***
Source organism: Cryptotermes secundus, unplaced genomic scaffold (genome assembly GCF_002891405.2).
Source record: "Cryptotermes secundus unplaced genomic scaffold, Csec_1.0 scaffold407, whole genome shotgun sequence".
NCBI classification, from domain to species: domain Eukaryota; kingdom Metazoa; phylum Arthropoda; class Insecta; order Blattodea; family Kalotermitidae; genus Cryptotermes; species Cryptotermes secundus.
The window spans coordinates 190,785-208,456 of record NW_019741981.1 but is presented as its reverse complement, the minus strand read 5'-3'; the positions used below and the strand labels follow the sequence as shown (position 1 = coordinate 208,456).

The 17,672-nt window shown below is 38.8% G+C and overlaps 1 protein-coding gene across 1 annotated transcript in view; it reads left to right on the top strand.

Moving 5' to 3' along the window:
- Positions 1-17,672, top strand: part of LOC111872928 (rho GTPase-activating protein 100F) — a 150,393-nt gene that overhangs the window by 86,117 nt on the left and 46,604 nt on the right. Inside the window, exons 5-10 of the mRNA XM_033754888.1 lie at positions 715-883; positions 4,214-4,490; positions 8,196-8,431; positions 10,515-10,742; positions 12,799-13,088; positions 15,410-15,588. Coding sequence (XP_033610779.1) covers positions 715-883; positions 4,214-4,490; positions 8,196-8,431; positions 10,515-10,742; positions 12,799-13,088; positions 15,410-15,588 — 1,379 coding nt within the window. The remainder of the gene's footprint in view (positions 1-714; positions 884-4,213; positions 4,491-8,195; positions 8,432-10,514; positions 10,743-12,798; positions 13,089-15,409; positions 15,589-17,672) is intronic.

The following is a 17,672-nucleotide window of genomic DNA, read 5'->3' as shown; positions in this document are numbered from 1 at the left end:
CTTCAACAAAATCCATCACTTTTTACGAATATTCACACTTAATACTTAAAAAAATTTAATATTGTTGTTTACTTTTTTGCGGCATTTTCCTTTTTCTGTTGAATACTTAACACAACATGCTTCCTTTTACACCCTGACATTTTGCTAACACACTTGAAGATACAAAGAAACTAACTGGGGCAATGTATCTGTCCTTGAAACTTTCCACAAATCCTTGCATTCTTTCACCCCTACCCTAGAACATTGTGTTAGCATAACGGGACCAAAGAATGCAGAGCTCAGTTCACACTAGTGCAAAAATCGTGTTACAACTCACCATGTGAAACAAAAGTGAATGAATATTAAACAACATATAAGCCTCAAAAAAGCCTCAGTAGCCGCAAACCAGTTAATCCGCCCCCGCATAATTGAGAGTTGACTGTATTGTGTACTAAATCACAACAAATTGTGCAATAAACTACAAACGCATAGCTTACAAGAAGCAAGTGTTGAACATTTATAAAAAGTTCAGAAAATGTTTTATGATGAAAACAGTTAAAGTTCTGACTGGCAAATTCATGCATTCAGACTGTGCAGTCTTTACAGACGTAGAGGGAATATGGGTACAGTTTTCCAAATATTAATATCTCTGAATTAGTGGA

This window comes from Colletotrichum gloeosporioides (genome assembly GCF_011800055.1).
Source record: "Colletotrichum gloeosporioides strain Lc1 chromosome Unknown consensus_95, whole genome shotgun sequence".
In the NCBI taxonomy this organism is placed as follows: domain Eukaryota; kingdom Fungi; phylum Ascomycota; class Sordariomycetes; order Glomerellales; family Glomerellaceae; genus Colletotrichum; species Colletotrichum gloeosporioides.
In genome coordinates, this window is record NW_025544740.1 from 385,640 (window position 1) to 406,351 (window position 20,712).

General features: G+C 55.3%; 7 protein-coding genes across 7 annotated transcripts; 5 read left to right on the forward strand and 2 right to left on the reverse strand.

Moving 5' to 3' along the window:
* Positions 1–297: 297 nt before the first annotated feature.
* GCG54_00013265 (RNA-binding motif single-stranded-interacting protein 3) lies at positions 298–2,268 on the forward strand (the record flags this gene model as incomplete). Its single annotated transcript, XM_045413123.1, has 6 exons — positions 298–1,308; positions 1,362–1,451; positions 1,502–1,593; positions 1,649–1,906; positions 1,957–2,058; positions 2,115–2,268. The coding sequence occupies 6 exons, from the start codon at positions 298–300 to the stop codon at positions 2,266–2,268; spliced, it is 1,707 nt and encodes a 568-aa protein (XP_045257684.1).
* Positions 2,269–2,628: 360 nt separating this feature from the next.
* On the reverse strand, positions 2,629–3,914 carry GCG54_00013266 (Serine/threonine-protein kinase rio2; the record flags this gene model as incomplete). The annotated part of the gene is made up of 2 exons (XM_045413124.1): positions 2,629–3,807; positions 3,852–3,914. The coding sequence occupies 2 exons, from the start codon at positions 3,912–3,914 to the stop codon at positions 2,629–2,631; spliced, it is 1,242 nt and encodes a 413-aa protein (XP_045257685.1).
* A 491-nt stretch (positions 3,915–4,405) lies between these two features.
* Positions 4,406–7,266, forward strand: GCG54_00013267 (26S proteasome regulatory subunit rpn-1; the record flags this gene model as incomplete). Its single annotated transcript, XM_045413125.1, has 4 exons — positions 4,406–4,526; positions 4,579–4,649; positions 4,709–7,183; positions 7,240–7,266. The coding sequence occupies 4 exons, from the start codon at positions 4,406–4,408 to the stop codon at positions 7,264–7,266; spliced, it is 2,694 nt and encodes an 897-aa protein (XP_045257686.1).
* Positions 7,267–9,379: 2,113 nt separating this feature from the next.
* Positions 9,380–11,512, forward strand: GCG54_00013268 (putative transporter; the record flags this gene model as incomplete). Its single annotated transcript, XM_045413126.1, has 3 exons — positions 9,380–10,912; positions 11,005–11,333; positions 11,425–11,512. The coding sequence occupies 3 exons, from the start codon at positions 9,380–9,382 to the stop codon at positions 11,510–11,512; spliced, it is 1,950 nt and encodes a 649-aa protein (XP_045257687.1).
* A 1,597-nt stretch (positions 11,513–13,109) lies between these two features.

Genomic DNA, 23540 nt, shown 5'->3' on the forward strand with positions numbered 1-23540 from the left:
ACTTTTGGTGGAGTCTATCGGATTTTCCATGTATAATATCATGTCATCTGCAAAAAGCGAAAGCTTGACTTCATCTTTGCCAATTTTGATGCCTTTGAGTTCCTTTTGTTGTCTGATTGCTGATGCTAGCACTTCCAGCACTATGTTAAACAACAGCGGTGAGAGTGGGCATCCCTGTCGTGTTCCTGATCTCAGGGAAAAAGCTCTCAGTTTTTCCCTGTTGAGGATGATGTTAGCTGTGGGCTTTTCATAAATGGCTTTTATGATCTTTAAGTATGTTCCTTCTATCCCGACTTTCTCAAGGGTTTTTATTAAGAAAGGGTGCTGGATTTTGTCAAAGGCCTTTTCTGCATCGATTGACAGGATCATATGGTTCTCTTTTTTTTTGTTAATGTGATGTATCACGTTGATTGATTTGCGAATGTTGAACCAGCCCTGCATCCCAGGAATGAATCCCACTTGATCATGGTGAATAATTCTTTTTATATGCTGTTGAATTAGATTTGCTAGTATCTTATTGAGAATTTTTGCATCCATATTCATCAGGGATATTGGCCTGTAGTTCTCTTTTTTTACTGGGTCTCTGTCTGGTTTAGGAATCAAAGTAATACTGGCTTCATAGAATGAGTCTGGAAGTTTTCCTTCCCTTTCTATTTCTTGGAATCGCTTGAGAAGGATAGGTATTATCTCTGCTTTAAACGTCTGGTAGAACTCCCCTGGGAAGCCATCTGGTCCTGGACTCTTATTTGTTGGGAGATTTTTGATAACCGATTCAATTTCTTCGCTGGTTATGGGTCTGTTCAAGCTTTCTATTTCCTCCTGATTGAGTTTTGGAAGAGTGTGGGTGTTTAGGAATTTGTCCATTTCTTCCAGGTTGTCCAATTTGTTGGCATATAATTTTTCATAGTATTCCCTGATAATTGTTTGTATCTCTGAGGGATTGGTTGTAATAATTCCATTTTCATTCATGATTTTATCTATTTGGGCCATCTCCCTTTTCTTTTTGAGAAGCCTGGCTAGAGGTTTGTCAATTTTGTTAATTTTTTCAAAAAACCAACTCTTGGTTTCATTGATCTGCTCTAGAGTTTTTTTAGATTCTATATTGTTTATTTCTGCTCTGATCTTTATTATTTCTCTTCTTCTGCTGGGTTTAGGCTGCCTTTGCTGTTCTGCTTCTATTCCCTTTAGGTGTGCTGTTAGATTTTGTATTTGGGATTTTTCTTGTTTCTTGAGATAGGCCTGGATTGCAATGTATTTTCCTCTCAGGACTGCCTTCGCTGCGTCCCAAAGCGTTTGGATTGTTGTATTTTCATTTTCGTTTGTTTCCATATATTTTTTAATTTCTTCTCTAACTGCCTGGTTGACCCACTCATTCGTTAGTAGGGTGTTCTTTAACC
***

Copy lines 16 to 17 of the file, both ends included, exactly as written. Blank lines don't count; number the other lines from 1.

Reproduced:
* Positions 1–297: 297 nt before the first annotated feature.
* GCG54_00013265 (RNA-binding motif single-stranded-interacting protein 3) lies at positions 298–2,268 on the forward strand (the record flags this gene model as incomplete). Its single annotated transcript, XM_045413123.1, has 6 exons — positions 298–1,308; positions 1,362–1,451; positions 1,502–1,593; positions 1,649–1,906; positions 1,957–2,058; positions 2,115–2,268. The coding sequence occupies 6 exons, from the start codon at positions 298–300 to the stop codon at positions 2,266–2,268; spliced, it is 1,707 nt and encodes a 568-aa protein (XP_045257684.1).